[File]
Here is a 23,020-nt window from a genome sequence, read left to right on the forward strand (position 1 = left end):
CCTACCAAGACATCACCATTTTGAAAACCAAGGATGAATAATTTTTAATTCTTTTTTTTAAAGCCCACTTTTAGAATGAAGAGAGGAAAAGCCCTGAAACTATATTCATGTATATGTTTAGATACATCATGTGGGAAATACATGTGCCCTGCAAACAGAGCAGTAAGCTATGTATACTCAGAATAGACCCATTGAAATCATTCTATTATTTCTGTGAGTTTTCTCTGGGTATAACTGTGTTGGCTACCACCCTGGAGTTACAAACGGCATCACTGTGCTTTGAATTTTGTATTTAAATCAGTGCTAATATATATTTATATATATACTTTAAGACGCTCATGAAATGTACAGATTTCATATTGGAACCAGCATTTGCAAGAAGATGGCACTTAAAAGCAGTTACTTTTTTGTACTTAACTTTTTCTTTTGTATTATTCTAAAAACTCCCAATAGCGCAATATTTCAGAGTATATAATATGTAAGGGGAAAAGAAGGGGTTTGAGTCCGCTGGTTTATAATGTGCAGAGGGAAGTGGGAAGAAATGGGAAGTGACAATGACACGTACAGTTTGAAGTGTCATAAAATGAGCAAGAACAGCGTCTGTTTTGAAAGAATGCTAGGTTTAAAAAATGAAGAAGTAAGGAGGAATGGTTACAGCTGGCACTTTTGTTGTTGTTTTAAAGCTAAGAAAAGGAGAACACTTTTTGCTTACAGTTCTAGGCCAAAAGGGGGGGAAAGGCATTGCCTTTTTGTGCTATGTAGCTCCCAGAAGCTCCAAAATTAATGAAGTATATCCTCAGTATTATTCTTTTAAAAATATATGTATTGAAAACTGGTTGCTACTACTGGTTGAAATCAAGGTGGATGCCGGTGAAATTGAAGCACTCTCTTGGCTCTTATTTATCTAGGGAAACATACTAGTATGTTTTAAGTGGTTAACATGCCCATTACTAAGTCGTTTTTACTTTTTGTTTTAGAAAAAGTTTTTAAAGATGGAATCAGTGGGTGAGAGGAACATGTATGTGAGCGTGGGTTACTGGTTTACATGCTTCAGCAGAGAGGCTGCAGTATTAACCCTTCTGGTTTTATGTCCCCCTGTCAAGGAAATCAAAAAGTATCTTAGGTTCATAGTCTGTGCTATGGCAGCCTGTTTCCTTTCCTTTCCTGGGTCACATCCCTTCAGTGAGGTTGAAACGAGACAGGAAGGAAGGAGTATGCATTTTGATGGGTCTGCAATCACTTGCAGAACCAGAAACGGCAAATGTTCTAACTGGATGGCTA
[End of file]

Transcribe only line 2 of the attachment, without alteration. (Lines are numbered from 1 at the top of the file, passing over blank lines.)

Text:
CCTACCAAGACATCACCATTTTGAAAACCAAGGATGAATAATTTTTAATTCTTTTTTTTAAAGCCCACTTTTAGAATGAAGAGAGGAAAAGCCCTGAAACTATATTCATGTATATGTTTAGATACATCATGTGGGAAATACATGTGCCCTGCAAACAGAGCAGTAAGCTATGTATACTCAGAATAGACCCATTGAAATCATTCTATTATTTCTGTGAGTTTTCTCTGGGTATAACTGTGTTGGCTACCACCCTGGAGTTACAAACGGCATCACTGTGCTTTGAATTTTGTATTTAAATCAGTGCTAATATATATTTATATATATACTTTAAGACGCTCATGAAATGTACAGATTTCATATTGGAACCAGCATTTGCAAGAAGATGGCACTTAAAAGCAGTTACTTTTTTGTACTTAACTTTTTCTTTTGTATTATTCTAAAAACTCCCAATAGCGCAATATTTCAGAGTATATAATATGTAAGGGGAAAAGAAGGGGTTTGAGTCCGCTGGTTTATAATGTGCAGAGGGAAGTGGGAAGAAATGGGAAGTGACAATGACACGTACAGTTTGAAGTGTCATAAAATGAGCAAGAACAGCGTCTGTTTTGAAAGAATGCTAGGTTTAAAAAATGAAGAAGTAAGGAGGAATGGTTACAGCTGGCACTTTTGTTGTTGTTTTAAAGCTAAGAAAAGGAGAACACTTTTTGCTTACAGTTCTAGGCCAAAAGGGGGGGAAAGGCATTGCCTTTTTGTGCTATGTAGCTCCCAGAAGCTCCAAAATTAATGAAGTATATCCTCAGTATTATTCTTTTAAAAATATATGTATTGAAAACTGGTTGCTACTACTGGTTGAAATCAAGGTGGATGCCGGTGAAATTGAAGCACTCTCTTGGCTCTTATTTATCTAGGGAAACATACTAGTATGTTTTAAGTGGTTAACATGCCCATTACTAAGTCGTTTTTACTTTTTGTTTTAGAAAAAGTTTTTAAAGATGGAATCAGTGGGTGAGAGGAACATGTATGTGAGCGTGGGTTACTGGTTTACATGCTTCAGCAGAGAGGCTGCAGTATTAACCCTTCTGGTTTTATGTCCCCCTGTCAAGGAAATCAAAAAGTATCTTAGGTTCATAGTCTGTGCTATGGCAGCCTGTTTCCTTTCCTTTCCTGGGTCACATCCCTTCAGTGAGGTTGAAACGAGACAGGAAGGAAGGAGTATGCATTTTGATGGGTCTGCAATCACTTGCAGAACCAGAAACGGCAAATGTTCTAACTGGATGGCTA